Back in 2013 I presented for the very first time at the MVP Global Summit. I was terrified.
At this point I had been working for Microsoft for five years. I’d been an MVP before joining Microsoft as an employee and I had been a regular public speaker for many years – but this presentation felt different. MVPs are some of the most technical, most vocal, and most skilled people I know, and as a general rule they are talented presenters and communicators. I was very nervous, and I wanted to break the ice, both to help myself relax and to set an open and conversational tone for the session.
So I started my presentation like this:
A warning before we proceed: This post is likely to have more coarse language than I usually use. If you’re offended by swearing you may want to consider skipping this one, but I hope you’ll read on. I’m writing the warning before I write any swears, so maybe I’ll find another approach by the time I get there.
As the initial icebreaker I used the cover of Madonna’s 1984 album “Like a Virgin.” This was my first MVP Summit presentation, and I wanted to remind everyone that even though I might be a familiar face, this was my first time… or close enough.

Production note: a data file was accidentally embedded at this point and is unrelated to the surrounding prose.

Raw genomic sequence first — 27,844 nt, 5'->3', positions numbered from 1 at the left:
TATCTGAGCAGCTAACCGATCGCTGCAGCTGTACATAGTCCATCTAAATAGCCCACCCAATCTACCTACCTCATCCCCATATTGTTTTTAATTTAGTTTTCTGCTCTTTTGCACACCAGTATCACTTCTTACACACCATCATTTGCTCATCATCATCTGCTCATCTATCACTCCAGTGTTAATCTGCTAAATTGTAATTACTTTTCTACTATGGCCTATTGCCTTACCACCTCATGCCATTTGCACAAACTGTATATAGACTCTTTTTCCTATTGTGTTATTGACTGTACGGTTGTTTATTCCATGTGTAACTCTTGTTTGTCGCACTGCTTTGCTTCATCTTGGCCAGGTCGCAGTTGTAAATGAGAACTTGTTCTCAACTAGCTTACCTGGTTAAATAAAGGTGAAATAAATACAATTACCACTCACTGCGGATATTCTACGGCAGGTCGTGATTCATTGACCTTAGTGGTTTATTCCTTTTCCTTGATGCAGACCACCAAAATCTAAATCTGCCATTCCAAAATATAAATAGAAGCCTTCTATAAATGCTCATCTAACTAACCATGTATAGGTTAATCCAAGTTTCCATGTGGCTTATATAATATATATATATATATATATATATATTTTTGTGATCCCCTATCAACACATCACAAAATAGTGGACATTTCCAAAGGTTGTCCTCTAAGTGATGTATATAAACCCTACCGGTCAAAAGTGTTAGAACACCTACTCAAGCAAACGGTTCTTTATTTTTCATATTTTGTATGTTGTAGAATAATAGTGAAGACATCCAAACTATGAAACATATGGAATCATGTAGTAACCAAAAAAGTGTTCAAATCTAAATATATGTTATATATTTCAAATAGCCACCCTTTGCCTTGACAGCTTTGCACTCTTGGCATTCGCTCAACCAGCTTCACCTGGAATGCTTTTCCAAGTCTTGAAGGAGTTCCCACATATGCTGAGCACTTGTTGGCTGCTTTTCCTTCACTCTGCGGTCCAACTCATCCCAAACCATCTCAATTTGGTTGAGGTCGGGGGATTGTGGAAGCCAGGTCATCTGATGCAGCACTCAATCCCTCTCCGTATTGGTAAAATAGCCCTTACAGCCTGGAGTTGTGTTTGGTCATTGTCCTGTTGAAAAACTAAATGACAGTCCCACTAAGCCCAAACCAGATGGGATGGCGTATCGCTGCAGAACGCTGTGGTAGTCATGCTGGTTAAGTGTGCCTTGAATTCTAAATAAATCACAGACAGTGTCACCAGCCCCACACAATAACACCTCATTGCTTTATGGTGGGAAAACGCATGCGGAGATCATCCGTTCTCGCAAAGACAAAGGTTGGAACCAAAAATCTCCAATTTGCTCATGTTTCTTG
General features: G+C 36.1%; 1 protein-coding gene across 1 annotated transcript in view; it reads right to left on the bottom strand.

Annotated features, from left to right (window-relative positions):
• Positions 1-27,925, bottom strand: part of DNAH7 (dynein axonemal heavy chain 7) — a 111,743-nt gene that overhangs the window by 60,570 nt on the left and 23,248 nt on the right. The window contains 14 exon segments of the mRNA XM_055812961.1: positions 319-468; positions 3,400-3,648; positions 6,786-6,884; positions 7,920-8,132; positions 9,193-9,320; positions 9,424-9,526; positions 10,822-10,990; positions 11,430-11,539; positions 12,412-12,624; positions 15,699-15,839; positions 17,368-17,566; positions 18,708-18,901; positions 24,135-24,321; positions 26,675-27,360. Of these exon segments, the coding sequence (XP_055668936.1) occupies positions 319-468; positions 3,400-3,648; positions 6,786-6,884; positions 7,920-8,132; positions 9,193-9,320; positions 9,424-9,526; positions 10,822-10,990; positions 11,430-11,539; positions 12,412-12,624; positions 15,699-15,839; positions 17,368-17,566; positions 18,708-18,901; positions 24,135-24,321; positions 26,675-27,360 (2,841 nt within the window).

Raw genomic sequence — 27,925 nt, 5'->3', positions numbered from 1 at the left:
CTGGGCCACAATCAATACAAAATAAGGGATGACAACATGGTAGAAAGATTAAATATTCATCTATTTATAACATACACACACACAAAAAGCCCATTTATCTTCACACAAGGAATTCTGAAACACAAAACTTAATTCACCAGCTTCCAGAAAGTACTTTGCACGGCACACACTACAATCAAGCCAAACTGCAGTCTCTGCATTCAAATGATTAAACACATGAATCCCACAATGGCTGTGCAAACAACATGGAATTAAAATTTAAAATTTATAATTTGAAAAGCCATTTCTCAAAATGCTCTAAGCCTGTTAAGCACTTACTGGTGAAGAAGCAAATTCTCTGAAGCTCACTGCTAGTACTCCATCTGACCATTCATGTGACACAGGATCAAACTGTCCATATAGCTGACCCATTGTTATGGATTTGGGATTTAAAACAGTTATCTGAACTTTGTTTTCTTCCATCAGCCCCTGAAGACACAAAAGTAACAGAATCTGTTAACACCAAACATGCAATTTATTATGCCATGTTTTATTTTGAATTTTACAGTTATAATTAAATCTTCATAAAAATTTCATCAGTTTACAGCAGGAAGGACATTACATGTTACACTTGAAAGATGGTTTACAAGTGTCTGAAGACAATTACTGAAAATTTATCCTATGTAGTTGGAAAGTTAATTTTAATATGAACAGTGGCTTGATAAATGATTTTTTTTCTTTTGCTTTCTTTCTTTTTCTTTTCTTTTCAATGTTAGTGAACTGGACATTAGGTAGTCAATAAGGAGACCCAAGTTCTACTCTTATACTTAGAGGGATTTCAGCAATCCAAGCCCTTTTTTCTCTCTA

The next slide represented the transition from the intro into the technical content of the session. I wanted to emphasize how we were talking about internal Microsoft processes and planning, and that the session would share these details that are typically not shared with anyone not on the product team… so I used the title “opening the kimono” and as a family-safe but slightly risqué visual joke I used a “no image found” placeholder for the slide body.
The session went better than I could have hoped. People laughed where I wanted them to laugh, and shared deep technical feedback and constructive criticism were I wanted them to share deep technical feedback and constructive criticism. I was very happy.
Until later in the day, when someone came up to me to let me know that there were complaints. That someone had been offended, that someone hadn’t liked my choice of slides and sexually charged metaphors and images.
I was shocked.
The MVP who was reporting the news let me know that he wasn’t at all offended, and that the complaint came from someone who was always complaining anyway. “You know who,” he said to me, knowingly. I didn’t know who, and I never tried to find out who.